A life of healing and service to humanity, and looking beyond oneself
When I finished my responsibilities as President of Rotary International and President of The Rotary Foundation, Usha and I thought it was now time for us to get involved in practical service, an idea I had urged Rotarians “Look beyond yourself”.
Noting the immense needs of Africa, we decided to go to Uganda at the beginning of August 1998. Aware of the knowledge and expertise of our Indian doctors and surgeons, we finalized two specialties, eye surgery and corrective surgery of poliomyelitis.
When we were all ready to leave, very disturbing news came of bomb blasts in Kenya and Tanzania, and there was apprehension that Uganda would be next. The message we received from doctors and friends was that we shouldn’t take the risk. Then one evening, Usha met a young woman, Shanti, who had served as a peacekeeping volunteer during the war in Croatia and had witnessed landmine explosions, shootings and murders. Usha asked him, “Aren’t you afraid of being in a place where life is in danger at every moment?” Shanti smiled and said, “Not at all. We all only have one life to live. Living it meaningfully is all that matters to me.”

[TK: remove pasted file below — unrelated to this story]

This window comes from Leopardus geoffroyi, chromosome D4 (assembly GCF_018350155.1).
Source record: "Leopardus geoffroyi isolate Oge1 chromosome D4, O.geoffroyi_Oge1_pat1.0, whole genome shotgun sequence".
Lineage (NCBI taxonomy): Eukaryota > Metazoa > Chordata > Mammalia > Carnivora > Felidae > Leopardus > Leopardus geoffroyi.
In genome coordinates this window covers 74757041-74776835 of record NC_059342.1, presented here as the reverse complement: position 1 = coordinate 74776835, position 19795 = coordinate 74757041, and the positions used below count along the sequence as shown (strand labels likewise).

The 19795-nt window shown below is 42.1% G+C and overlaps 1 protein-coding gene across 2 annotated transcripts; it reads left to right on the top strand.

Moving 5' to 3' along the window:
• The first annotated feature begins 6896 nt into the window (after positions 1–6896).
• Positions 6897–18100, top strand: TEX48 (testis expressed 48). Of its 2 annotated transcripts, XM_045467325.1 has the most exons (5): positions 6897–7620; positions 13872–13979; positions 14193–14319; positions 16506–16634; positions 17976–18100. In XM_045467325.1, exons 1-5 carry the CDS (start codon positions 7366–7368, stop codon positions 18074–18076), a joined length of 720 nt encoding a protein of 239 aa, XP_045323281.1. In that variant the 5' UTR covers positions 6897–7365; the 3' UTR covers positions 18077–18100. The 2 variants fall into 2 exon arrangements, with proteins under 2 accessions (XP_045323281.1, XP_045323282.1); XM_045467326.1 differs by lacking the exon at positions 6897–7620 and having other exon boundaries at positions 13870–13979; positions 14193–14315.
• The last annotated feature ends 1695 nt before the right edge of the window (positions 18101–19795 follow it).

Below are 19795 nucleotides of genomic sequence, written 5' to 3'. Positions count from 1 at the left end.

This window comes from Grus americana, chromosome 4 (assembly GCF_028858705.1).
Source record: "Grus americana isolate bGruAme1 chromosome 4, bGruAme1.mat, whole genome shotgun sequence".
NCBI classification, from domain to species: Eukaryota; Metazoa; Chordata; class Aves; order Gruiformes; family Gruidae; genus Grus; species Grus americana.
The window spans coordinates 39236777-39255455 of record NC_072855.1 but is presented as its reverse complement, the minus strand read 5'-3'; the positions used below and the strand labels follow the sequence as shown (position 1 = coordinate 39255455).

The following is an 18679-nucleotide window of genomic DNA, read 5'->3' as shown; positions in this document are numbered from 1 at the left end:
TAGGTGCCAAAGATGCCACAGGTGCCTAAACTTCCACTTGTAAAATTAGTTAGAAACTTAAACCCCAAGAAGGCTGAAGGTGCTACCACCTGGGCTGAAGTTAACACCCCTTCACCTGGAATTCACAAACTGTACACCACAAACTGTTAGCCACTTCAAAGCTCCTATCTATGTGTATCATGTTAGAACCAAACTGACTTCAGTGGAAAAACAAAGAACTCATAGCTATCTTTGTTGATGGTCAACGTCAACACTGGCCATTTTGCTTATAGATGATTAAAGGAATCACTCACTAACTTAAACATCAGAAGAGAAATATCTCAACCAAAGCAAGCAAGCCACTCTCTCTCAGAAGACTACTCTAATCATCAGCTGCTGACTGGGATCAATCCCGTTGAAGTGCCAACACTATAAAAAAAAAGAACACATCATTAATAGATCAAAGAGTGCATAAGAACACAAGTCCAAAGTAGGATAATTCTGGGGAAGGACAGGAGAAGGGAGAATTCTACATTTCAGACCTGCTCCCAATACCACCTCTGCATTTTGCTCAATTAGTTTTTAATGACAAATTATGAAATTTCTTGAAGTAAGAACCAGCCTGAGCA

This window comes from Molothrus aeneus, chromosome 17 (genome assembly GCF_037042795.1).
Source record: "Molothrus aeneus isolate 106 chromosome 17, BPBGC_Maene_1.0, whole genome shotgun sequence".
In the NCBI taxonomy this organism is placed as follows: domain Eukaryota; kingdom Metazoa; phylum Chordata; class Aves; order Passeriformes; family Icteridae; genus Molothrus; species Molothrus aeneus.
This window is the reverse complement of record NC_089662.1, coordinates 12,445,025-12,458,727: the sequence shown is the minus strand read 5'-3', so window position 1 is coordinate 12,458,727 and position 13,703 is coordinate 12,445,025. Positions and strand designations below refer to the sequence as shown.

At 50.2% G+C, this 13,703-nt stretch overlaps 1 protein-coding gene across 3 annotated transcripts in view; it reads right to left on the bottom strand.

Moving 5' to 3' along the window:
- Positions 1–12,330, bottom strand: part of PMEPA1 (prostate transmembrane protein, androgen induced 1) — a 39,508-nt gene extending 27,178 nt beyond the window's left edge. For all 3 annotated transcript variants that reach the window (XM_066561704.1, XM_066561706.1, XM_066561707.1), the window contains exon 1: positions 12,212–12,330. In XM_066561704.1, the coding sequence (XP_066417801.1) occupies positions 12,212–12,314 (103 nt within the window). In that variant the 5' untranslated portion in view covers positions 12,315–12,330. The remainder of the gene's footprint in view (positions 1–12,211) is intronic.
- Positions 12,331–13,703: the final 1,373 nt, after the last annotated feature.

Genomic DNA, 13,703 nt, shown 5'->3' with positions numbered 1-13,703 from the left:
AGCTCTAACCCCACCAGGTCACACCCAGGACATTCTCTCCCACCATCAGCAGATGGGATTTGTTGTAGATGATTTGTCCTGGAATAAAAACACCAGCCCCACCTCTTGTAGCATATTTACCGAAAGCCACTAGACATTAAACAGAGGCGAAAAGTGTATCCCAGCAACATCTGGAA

We got our message. Our spirits lifted and our team was ready to move.
The team of eight doctors and the two of us left for Kampala in time. We looked forward to the service adventure. As Uganda had scarce resources, our team transported medicines, lenses and equipment. We carried excess baggage on the flight to Kampala.
From there, SPS Doctors Grewal and Uma Pardhan, eye surgeons, flew in a small plane to Gulu, an area ravaged by the insurgency. Not all of the lenses could be transported on the flight, so some were sent by road transport and were stolen in transit. The lens, which surgeons carried with them, was used for cataracts and other eye surgeries. The orthopedic team, of which we were volunteers, traveled to Masaka by road in a bus with wooden seats. It took us over three hours to reach our destination. We had a very modest place to stay but we were less worried. When we arrived, we went to the government hospital to see the operating room and examine the children for polio corrective surgeries. The next day, early in the morning, we had to clean the children before the operation. Most of the children had severe deformities, which caused them to crawl on dirty, dusty and uneven floors. We started to clean them but there was no soap, hot water, buckets, cups or towels.
Thanks to the adage “where there is a will, there is a way”, we have succeeded in everything. Luckily, we washed off the little cracked and hardened dirt-encrusted feet. While washing the legs of children preparing them for orthopedic surgery, Usha suddenly realized that it was August 11, my birthday. The fact that we were celebrating this day in such a special way was very overwhelming for both of us.